I’ve admittedly been putting this subject off for a long time now. It’s not necessarily an overly-complex subject, but it’s one that gets somewhat overlooked by many beginning Thai language students.
I feel that knowledge of classifiers – what they are and how they work – seem to fall somewhere in the “intermediate” language learning area for Thai. They aren’t something beginners necessarily need to worry about, but they should definitely have been figured out (the concept, at least) well before one considers themselves fluent. (I’m not one of those people, btw…)
So without further adieu, I give you Thai Classifiers…
What Are Classifiers?
The best explanation I can come up with is that classifiers are words used with nouns to help with classifications (hence the name). Yes, that sounds a bit roundabout, so see if this helps. I believe that this concept of classifiers came about because many Asian languages don’t have plural noun forms. Whereas in English we have the singular “dog” and plural “dogs,” Thai, Japanese, and some others only have “dog” for both singular and plural forms.
In most cases this makes language learning much easier, as you don’t have to try and learn plural noun forms. But, ambiguity can become a big problem. Here’s an example of where things can get wonky:
Now, normally you would say, “Okay, no big deal, this means ‘big dogs’.”
But that’s not entirely accurate. What if the person was actually trying to say “a big dog,” meaning one specific dog that is big? That’s a different animal (pun intended) than talking about a group of dogs that are big. And so this is where classifiers become very useful.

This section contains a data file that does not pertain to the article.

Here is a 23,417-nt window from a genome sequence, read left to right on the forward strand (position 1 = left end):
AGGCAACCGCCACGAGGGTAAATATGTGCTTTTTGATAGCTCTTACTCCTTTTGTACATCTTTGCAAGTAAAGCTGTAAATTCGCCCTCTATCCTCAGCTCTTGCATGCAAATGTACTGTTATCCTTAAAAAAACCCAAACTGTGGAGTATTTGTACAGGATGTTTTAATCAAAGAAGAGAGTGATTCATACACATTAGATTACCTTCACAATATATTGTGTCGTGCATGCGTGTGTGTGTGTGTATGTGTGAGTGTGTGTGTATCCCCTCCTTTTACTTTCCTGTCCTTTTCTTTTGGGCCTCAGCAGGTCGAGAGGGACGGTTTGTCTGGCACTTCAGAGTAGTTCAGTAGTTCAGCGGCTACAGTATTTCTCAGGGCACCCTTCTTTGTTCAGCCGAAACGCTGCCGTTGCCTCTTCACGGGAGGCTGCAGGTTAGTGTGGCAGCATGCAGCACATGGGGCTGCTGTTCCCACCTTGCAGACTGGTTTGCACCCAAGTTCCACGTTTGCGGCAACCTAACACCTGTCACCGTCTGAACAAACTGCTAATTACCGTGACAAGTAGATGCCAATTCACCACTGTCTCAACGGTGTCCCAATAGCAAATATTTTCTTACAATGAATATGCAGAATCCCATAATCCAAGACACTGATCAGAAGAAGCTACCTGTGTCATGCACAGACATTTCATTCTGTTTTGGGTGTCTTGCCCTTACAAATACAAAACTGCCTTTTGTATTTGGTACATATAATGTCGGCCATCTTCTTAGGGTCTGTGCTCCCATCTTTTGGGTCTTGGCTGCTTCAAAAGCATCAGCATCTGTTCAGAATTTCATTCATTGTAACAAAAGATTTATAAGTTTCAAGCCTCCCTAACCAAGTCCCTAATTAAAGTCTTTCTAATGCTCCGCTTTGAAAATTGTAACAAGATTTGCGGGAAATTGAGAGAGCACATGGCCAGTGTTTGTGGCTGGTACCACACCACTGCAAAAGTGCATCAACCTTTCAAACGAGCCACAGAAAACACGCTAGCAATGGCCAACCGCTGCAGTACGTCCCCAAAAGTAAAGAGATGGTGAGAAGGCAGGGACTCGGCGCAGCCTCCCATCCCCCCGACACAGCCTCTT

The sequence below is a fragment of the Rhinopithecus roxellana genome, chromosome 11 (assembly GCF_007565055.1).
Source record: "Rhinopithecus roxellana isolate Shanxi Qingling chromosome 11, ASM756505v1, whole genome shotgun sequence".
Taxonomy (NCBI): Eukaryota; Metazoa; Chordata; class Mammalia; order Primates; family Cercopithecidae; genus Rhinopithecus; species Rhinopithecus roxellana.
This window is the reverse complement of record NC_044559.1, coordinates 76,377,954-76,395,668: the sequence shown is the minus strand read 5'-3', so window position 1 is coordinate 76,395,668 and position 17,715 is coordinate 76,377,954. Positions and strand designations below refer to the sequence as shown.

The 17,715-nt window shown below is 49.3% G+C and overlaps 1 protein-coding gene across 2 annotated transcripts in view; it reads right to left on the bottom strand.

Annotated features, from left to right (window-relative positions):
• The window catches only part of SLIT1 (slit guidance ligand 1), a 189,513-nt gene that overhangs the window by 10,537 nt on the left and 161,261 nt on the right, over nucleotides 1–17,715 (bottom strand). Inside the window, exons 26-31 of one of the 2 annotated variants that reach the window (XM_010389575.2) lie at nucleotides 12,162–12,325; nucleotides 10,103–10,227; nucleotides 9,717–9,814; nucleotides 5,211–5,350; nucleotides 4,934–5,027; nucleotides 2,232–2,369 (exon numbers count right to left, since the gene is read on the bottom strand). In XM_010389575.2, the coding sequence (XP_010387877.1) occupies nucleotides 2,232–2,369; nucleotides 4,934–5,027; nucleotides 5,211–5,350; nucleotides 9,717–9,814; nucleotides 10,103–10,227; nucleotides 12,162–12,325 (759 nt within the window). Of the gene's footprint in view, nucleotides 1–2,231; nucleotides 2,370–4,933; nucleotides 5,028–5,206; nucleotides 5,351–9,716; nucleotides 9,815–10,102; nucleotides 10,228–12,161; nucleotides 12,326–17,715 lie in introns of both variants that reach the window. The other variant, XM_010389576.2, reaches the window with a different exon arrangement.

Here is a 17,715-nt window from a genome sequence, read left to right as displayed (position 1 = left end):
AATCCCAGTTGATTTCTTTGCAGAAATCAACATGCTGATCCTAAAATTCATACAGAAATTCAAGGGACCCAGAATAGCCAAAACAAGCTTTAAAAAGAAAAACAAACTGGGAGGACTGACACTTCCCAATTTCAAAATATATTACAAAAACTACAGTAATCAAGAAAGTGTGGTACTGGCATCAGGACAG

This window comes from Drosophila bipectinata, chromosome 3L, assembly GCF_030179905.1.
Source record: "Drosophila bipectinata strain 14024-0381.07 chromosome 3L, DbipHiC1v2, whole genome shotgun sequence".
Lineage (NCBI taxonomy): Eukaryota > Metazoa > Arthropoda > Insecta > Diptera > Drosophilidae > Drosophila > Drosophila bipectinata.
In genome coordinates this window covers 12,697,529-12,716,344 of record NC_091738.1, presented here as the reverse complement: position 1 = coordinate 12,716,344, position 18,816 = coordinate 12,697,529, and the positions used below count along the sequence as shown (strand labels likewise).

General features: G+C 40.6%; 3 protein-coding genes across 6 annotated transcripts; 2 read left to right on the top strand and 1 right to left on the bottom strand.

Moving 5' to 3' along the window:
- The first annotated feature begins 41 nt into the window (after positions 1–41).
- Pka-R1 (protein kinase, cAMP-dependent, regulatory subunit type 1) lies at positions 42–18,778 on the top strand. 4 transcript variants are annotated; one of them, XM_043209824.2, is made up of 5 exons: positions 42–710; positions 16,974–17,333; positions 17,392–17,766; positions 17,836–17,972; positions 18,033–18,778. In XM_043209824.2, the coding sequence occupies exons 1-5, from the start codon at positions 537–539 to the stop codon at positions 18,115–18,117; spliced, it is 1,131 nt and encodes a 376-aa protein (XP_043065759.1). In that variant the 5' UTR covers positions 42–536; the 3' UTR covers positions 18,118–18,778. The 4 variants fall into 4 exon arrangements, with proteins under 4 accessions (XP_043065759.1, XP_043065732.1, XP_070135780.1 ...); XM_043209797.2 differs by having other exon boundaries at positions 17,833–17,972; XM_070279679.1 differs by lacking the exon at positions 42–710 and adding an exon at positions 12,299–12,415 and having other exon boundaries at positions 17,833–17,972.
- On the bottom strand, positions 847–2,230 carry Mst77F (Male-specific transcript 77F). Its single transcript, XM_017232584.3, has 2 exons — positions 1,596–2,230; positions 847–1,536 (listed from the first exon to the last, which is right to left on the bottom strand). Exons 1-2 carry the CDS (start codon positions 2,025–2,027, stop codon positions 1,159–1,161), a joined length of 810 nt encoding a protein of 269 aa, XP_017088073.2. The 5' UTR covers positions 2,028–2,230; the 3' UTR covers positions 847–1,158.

By including the classifier for “dog,” which is “ตัว” /dtua/ (a generic classifier for animals), we can now infer that the speaker is talking about a specific big dog. The sentence will look like this:
/mǎa dtua yài/
(dog [CLS for animal] big)
A big dog
The addition of the classifier takes a lot of ambiguity out of the sentence.
The general rule is to place classifiers after the noun they are referring to. This seems counter-intuitive for most, but you get used to it with Thai. However, when you are talking about numbers (how many of a certain object) then the grammatical structure becomes:
noun + number + classifier
So, for example:
/mɛɛo sɔ̌ɔng dtua/
(cat two [CLS for animal])
As always, the folks at TLC have a great list of classifiers – both noun classifiers and a more in-depth discussion of numeric classifiers. I will leave the advanced materials to them and stick with the basics here. If you can wrap your head around the basic concept and have a good number of classifiers memorized then you should be just fine.
I should also mention that there is the generic classifier อัน /an/, so if you get really stuck you can just use it in place of the actual classifier and people won’t hold it against you.